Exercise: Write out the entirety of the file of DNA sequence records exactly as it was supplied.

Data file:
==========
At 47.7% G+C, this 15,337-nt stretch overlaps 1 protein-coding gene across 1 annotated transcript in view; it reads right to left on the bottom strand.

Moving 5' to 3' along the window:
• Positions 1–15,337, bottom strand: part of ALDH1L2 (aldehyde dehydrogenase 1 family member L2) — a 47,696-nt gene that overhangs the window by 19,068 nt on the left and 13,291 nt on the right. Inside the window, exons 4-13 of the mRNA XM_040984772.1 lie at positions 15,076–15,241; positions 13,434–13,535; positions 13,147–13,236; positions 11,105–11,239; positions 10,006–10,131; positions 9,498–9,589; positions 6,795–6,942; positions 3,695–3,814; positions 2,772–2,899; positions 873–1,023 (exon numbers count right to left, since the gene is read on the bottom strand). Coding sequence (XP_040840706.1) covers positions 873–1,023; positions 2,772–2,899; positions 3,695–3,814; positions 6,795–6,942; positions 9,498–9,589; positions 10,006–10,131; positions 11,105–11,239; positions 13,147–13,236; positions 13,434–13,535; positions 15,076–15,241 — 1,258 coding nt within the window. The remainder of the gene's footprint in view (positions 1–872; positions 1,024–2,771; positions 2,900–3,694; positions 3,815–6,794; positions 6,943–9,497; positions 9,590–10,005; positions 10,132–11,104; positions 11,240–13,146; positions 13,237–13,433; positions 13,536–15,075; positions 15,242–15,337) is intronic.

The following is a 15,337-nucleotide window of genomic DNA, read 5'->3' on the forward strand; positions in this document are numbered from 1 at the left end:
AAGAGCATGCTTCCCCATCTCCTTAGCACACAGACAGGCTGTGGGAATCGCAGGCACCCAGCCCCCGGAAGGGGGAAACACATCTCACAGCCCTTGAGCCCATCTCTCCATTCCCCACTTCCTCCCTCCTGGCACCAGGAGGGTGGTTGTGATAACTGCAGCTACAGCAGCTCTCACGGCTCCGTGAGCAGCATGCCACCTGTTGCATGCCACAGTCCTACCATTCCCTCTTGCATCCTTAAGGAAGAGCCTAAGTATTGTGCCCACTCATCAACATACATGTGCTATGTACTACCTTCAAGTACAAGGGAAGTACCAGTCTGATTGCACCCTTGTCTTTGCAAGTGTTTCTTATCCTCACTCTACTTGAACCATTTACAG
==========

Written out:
At 47.7% G+C, this 15,337-nt stretch overlaps 1 protein-coding gene across 1 annotated transcript in view; it reads right to left on the bottom strand.

Moving 5' to 3' along the window:
• Positions 1–15,337, bottom strand: part of ALDH1L2 (aldehyde dehydrogenase 1 family member L2) — a 47,696-nt gene that overhangs the window by 19,068 nt on the left and 13,291 nt on the right. Inside the window, exons 4-13 of the mRNA XM_040984772.1 lie at positions 15,076–15,241; positions 13,434–13,535; positions 13,147–13,236; positions 11,105–11,239; positions 10,006–10,131; positions 9,498–9,589; positions 6,795–6,942; positions 3,695–3,814; positions 2,772–2,899; positions 873–1,023 (exon numbers count right to left, since the gene is read on the bottom strand). Coding sequence (XP_040840706.1) covers positions 873–1,023; positions 2,772–2,899; positions 3,695–3,814; positions 6,795–6,942; positions 9,498–9,589; positions 10,006–10,131; positions 11,105–11,239; positions 13,147–13,236; positions 13,434–13,535; positions 15,076–15,241 — 1,258 coding nt within the window. The remainder of the gene's footprint in view (positions 1–872; positions 1,024–2,771; positions 2,900–3,694; positions 3,815–6,794; positions 6,943–9,497; positions 9,590–10,005; positions 10,132–11,104; positions 11,240–13,146; positions 13,237–13,433; positions 13,536–15,075; positions 15,242–15,337) is intronic.

The following is a 15,337-nucleotide window of genomic DNA, read 5'->3' on the forward strand; positions in this document are numbered from 1 at the left end:
AAGAGCATGCTTCCCCATCTCCTTAGCACACAGACAGGCTGTGGGAATCGCAGGCACCCAGCCCCCGGAAGGGGGAAACACATCTCACAGCCCTTGAGCCCATCTCTCCATTCCCCACTTCCTCCCTCCTGGCACCAGGAGGGTGGTTGTGATAACTGCAGCTACAGCAGCTCTCACGGCTCCGTGAGCAGCATGCCACCTGTTGCATGCCACAGTCCTACCATTCCCTCTTGCATCCTTAAGGAAGAGCCTAAGTATTGTGCCCACTCATCAACATACATGTGCTATGTACTACCTTCAAGTACAAGGGAAGTACCAGTCTGATTGCACCCTTGTCTTTGCAAGTGTTTCTTATCCTCACTCTACTTGAACCATTTACAG